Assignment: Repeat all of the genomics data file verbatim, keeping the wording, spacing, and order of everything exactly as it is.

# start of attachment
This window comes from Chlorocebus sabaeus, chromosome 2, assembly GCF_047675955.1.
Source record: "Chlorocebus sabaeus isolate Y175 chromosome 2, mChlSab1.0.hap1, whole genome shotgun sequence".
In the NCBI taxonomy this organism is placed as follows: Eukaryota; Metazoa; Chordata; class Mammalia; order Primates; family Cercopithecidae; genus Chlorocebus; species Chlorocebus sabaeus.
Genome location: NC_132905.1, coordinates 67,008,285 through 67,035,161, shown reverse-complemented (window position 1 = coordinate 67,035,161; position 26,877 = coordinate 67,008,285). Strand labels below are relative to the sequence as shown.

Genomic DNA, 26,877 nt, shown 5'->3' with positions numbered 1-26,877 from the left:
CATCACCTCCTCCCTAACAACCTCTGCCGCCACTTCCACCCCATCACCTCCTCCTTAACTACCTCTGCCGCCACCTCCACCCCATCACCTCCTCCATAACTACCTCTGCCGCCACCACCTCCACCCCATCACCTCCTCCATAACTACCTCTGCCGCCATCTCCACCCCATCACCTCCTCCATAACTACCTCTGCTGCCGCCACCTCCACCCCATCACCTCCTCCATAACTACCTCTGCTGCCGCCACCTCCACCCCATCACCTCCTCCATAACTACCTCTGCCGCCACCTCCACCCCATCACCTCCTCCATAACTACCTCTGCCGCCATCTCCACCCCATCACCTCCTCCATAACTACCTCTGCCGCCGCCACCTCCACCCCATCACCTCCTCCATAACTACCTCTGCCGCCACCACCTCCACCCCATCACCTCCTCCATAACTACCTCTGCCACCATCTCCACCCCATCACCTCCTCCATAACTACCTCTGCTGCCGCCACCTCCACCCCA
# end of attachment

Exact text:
This window comes from Chlorocebus sabaeus, chromosome 2, assembly GCF_047675955.1.
Source record: "Chlorocebus sabaeus isolate Y175 chromosome 2, mChlSab1.0.hap1, whole genome shotgun sequence".
In the NCBI taxonomy this organism is placed as follows: Eukaryota; Metazoa; Chordata; class Mammalia; order Primates; family Cercopithecidae; genus Chlorocebus; species Chlorocebus sabaeus.
Genome location: NC_132905.1, coordinates 67,008,285 through 67,035,161, shown reverse-complemented (window position 1 = coordinate 67,035,161; position 26,877 = coordinate 67,008,285). Strand labels below are relative to the sequence as shown.

Genomic DNA, 26,877 nt, shown 5'->3' with positions numbered 1-26,877 from the left:
CATCACCTCCTCCCTAACAACCTCTGCCGCCACTTCCACCCCATCACCTCCTCCTTAACTACCTCTGCCGCCACCTCCACCCCATCACCTCCTCCATAACTACCTCTGCCGCCACCACCTCCACCCCATCACCTCCTCCATAACTACCTCTGCCGCCATCTCCACCCCATCACCTCCTCCATAACTACCTCTGCTGCCGCCACCTCCACCCCATCACCTCCTCCATAACTACCTCTGCTGCCGCCACCTCCACCCCATCACCTCCTCCATAACTACCTCTGCCGCCACCTCCACCCCATCACCTCCTCCATAACTACCTCTGCCGCCATCTCCACCCCATCACCTCCTCCATAACTACCTCTGCCGCCGCCACCTCCACCCCATCACCTCCTCCATAACTACCTCTGCCGCCACCACCTCCACCCCATCACCTCCTCCATAACTACCTCTGCCACCATCTCCACCCCATCACCTCCTCCATAACTACCTCTGCTGCCGCCACCTCCACCCCA